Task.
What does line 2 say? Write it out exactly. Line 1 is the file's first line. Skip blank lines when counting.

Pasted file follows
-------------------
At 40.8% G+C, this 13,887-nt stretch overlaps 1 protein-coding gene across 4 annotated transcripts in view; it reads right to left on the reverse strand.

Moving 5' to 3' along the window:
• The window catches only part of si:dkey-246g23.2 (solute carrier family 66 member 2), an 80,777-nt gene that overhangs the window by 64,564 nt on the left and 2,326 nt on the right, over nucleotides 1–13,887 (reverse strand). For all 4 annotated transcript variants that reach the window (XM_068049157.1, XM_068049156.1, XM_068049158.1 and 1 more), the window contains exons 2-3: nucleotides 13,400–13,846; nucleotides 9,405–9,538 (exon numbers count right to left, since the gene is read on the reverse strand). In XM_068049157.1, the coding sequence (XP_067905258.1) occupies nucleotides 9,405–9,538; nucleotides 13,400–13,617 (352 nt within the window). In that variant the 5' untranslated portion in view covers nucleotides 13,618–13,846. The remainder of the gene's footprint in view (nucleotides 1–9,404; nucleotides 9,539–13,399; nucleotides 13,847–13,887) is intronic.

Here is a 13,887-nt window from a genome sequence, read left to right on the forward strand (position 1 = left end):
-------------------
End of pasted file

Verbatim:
Moving 5' to 3' along the window: